By Tara Westover
#1 NEW YORK TIMES, WALL STREET JOURNAL, AND BOSTON GLOBE BESTSELLER • NAMED ONE OF THE TEN BEST BOOKS OF THE YEAR BY THE NEW YORK TIMES BOOK REVIEW • ONE OF PRESIDENT BARACK OBAMA’S FAVORITE BOOKS OF THE YEAR • BILL GATES’S HOLIDAY READING LIST • FINALIST FOR THE NATIONAL BOOK CRITICS CIRCLE’S AWARD IN AUTOBIOGRAPHY • FINALIST FOR THE NATIONAL BOOK CRITICS CIRCLE’S JOHN LEONARD PRIZE FOR BEST FIRST BOOK • FINALIST FOR THE PEN/JEAN STEIN BOOK AWARD
NAMED ONE OF THE BEST BOOKS OF THE YEAR BY The Washington Post • O: The Oprah Magazine • Time • NPR • Good Morning America • San Francisco Chronicle • The Guardian • The Economist • Financial Times • Newsday • New York Post • theSkimm • Refinery29 • Bloomberg • Self • Real Simple • Town & Country • Bustle • Paste • Publishers Weekly • Library Journal • LibraryReads • BookRiot • Pamela Paul, KQED • New York Public Library
An unforgettable memoir about a young girl who, kept out of school, leaves her survivalist family and goes on to earn a PhD from Cambridge University
Born to survivalists in the mountains of Idaho, Tara Westover was seventeen the first time she set foot in a classroom. Her family was so isolated from mainstream society that there was no one to ensure the children received an education, and no one to intervene when one of Tara’s older brothers became violent. When another brother got himself into college, Tara decided to try a new kind of life. Her quest for knowledge transformed her, taking her over oceans and across continents, to Harvard and to Cambridge University. Only then would she wonder if she’d traveled too far, if there was still a way home.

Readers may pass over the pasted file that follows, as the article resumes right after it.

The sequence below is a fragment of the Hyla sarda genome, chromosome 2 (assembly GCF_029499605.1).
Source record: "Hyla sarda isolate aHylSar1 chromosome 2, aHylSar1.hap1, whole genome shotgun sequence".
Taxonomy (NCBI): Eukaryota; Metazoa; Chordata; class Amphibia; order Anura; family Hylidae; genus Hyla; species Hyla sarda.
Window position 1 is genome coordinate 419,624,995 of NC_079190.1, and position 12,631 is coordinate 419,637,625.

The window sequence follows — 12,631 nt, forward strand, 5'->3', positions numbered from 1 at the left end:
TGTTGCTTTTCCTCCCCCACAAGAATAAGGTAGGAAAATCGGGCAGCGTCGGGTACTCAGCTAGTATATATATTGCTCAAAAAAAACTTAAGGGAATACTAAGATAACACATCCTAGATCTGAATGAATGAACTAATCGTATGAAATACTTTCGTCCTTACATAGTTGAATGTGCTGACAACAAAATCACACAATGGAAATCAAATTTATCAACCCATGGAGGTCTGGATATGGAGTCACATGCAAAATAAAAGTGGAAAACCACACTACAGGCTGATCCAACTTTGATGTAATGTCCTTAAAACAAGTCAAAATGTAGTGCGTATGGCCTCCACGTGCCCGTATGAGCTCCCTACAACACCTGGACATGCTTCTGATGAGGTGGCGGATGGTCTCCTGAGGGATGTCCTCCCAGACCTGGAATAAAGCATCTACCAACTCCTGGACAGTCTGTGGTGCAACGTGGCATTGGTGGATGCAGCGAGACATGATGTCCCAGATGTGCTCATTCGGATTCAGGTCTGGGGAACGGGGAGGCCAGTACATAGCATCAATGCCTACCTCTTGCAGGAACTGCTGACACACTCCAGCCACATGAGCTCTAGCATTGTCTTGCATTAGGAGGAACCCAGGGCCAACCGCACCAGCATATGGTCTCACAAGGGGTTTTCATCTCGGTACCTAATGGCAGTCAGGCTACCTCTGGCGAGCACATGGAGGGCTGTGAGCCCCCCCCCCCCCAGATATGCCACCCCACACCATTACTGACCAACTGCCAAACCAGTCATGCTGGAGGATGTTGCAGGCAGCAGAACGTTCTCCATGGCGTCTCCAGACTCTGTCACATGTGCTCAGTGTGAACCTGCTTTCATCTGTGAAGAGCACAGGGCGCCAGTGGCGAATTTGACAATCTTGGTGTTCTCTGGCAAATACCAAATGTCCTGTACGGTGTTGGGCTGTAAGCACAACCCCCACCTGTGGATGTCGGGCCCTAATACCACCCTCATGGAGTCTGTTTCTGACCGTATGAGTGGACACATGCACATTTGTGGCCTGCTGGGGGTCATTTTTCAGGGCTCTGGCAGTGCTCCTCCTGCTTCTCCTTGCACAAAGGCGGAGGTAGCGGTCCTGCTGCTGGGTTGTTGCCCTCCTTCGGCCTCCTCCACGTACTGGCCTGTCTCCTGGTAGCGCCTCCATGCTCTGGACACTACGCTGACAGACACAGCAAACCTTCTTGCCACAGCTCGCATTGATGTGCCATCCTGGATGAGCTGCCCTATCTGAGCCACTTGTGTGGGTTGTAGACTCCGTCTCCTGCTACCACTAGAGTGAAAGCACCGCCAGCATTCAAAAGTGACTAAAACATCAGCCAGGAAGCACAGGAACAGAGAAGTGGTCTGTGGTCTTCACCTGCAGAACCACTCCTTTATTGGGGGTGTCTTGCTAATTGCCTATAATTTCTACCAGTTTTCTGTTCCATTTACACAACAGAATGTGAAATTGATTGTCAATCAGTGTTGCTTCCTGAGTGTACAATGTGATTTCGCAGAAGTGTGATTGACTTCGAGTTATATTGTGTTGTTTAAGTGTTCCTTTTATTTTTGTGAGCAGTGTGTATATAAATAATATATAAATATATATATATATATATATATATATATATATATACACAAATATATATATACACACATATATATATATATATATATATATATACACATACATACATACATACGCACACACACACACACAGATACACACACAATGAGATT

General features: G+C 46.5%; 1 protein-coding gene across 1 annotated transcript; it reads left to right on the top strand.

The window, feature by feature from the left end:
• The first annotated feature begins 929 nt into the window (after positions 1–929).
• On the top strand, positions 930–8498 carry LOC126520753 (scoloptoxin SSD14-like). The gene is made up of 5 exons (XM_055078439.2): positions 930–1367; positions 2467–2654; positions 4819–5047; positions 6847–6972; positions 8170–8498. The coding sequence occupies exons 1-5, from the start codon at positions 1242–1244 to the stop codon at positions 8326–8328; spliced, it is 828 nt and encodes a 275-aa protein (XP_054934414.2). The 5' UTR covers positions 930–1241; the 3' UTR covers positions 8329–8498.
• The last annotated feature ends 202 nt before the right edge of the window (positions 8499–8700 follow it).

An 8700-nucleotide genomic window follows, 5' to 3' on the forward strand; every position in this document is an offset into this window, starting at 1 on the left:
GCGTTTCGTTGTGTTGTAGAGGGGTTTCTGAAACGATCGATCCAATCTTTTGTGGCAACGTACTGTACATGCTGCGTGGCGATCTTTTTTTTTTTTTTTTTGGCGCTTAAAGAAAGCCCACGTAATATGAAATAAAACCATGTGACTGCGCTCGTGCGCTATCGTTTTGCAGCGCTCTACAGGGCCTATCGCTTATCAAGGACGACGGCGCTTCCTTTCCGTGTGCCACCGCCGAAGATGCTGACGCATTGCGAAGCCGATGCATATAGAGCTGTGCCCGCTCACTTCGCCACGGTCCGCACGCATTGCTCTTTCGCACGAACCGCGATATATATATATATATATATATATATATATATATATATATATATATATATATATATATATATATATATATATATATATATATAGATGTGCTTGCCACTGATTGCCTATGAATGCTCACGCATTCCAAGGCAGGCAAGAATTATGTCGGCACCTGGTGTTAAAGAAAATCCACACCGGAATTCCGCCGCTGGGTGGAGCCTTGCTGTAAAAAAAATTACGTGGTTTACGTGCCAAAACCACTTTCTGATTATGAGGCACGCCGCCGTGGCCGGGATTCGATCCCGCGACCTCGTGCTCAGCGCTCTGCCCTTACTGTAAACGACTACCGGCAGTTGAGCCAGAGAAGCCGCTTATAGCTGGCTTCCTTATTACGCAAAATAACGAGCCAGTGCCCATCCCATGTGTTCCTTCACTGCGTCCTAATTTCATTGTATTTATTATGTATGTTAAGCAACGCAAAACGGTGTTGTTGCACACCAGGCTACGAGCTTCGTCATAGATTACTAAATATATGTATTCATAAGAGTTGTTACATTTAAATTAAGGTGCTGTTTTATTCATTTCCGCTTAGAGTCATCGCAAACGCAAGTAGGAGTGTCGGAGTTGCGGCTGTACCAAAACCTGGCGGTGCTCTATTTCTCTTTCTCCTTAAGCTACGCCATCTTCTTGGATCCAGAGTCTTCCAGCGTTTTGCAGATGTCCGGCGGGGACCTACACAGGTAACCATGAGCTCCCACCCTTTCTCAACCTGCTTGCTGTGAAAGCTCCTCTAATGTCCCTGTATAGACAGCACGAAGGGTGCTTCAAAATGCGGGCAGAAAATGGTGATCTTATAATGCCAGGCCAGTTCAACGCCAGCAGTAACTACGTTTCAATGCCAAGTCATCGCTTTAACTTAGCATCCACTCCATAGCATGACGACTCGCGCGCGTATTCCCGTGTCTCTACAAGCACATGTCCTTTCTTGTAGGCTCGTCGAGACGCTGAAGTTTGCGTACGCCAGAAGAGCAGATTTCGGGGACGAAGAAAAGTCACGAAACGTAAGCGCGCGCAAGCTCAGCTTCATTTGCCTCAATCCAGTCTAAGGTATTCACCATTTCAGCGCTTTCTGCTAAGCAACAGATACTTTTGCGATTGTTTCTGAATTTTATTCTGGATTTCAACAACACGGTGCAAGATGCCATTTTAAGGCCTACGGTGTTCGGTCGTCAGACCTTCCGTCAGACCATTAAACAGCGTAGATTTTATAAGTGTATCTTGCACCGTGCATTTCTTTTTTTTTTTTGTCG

“Beautiful and propulsive . . . Despite the singularity of [Tara Westover’s] childhood, the questions her book poses are universal: How much of ourselves should we give to those we love? And how much must we betray them to grow up?”—Vogue
“Westover has somehow managed not only to capture her unsurpassably exceptional upbringing, but to make her current situation seem not so exceptional at all, and resonant for many others.”—The New York Times Book Review
Terrifying and amazing5By latsyrcstarMemoirs are not usually the type of book that strikes my interest, however, the survivalist-Mormon backdrop was something I had only a vague idea of. After hearing a brief interview of Tara prompting the book I decided it was a must read & having just finished the book just hours ago... I’m so glad I did. I will say, if you have a history of trauma and may be sensitive to reading about someone else’s tread lightly. The story itself is still baffling to me- Tara’s journey from barely any education to being highly educated due to her own will, through all of her family struggles, is astounding.
A Mirror into One Life5By K1m8:)$It is not often a book allows you reconsider your own childhood. While I read this window into Ms. Westover’s life, I questioned my own memories and my own beliefs. When does a child quit being a child? When a child reaches a certain age or participates in some religious event? Is it that moment when a child stops accepting that their parents viewpoint is the only accurate version of events? Is it that moment when we all determine what our own beliefs are? Do we believe in God because we are told to believe or do we truly own our faith and belief as our own? Adulthood is a process for all of us and this book walks us through Ms. Westover’s process. The book was very well written and you can hear the internal struggle that she has gone and appears to still be going through. I do hope this book provided Ms. Westover with a semblance of healing. I pray that her faith in God and her own memory can be restored. It is an excellent book written with an open mind and acknowledgement that it is her viewpoint. She manages to show respect to her family by not degrading them, while acknowledging that it is not the accepted normal.